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May 22, 2014 8:00 am - June 26, 2014 5:00 pm

Four classes: May 22, 29, June 19, 26, 2014.


Can psychoanalysis rethink sexuality without fully relying on the controversial and contested notion of the phallus? The simplest, schematic version of the Freudian Oedipal model offers a binary logic of having or not having it, of presence or absence: boys have it, girls don’t. For Freud, castration is a loss that women think they have suffered and that men fear. For Lacan, the phallus is clearly not the penis; for him castration is even a more fundamental loss affecting both sexes since both sexes are castrated. Nobody can have the phallus or can be it. In the mother’s body, nothing is missing. Lack is purely a logical limit—the mother is deprived of something she does not have. The phallus is the object that appears to veil a symbolic lack.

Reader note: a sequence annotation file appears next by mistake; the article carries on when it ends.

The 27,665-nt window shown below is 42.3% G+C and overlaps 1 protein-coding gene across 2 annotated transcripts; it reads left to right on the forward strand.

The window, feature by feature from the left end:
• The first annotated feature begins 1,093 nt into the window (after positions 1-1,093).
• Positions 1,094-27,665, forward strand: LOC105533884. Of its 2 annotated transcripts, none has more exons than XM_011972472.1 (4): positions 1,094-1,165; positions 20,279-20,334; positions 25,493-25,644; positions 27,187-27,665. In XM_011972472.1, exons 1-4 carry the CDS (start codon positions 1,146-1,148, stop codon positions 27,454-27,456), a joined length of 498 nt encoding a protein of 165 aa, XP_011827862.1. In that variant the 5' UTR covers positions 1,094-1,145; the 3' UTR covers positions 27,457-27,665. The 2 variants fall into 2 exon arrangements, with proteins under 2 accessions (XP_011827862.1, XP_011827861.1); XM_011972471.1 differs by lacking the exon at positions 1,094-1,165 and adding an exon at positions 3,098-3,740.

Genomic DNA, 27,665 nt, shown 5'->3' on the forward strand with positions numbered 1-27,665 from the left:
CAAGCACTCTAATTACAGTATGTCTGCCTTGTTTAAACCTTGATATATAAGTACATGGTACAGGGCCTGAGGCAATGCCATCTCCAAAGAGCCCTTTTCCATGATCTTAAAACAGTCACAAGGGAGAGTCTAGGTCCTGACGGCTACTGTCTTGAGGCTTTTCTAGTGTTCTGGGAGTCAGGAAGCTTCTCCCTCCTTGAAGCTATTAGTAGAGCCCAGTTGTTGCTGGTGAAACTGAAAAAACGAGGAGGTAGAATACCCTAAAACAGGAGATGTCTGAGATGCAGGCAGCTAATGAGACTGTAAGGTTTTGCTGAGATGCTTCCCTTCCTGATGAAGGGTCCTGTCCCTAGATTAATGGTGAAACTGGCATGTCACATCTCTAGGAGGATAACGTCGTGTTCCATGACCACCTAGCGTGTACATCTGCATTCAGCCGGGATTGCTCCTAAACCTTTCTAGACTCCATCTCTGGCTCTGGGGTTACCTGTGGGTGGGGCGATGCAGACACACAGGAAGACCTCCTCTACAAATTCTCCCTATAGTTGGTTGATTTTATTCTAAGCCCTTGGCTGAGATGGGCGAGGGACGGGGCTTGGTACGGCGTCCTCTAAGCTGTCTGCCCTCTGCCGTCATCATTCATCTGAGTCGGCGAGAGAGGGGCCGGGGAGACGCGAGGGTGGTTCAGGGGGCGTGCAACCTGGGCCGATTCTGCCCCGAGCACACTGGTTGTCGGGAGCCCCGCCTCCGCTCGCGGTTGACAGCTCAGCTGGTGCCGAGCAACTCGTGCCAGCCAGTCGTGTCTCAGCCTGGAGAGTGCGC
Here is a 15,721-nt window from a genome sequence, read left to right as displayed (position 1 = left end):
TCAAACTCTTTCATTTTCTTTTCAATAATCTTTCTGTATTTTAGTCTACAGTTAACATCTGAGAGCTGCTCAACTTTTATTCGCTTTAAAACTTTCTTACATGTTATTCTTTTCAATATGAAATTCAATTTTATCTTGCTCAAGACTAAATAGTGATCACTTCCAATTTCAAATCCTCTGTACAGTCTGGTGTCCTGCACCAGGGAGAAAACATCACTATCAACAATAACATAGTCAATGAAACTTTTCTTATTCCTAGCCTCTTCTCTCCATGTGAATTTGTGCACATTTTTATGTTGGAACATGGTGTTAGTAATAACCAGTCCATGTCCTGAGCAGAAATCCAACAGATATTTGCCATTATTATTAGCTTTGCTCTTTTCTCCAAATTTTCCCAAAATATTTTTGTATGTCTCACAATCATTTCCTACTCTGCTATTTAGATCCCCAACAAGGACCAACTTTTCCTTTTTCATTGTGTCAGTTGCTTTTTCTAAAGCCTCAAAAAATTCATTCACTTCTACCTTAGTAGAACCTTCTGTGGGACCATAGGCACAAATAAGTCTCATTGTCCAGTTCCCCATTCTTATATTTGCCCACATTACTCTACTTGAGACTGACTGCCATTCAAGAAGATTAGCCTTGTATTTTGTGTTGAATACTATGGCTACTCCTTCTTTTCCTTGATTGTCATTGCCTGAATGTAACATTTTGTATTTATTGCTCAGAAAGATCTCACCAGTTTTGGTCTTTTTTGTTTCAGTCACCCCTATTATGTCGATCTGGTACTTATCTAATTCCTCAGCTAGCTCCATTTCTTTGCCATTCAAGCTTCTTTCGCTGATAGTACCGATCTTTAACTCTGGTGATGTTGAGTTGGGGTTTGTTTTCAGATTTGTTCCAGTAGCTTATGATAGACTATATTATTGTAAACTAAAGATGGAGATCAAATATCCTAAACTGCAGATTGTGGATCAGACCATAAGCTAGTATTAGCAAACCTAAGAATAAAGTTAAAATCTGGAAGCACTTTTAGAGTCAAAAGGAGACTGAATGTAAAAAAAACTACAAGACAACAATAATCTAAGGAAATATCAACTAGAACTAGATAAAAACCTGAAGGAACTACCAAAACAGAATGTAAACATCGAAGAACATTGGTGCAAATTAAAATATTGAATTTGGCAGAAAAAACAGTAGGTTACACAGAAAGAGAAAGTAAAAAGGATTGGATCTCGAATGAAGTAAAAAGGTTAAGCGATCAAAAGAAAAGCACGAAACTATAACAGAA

It should not come as a surprise that Lacan’s only conceivable idea of the object of desire is a strange object, one he refers to with the letter a. This object is lacking, it does not have an image, there is no signifier to name it, it is leftover of symbolization that cannot be seen or deciphered, and if it happens to be revealed, it can create severe anxiety.

This object commemorates loss and lack, hence it defines human sexuality as asexual—the whole human economy of desire is mediated by this enigmatic object. Paradoxically, the object a, even though it is the cause of sexual desire, is not sexual in itself. This is of special interest in transgender and queer issues because the object a usually takes the form of something that may or may not be gendered.

This course will explore how Lacan’s invention of the object a provides a model that supersedes the notion of the phallus. No previous knowledge of Lacan is required.



May 22, 2014 8:00 am
June 26, 2014 5:00 pm
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The New School, Wollman Hall
66 West 12th Street
New York, NY United States

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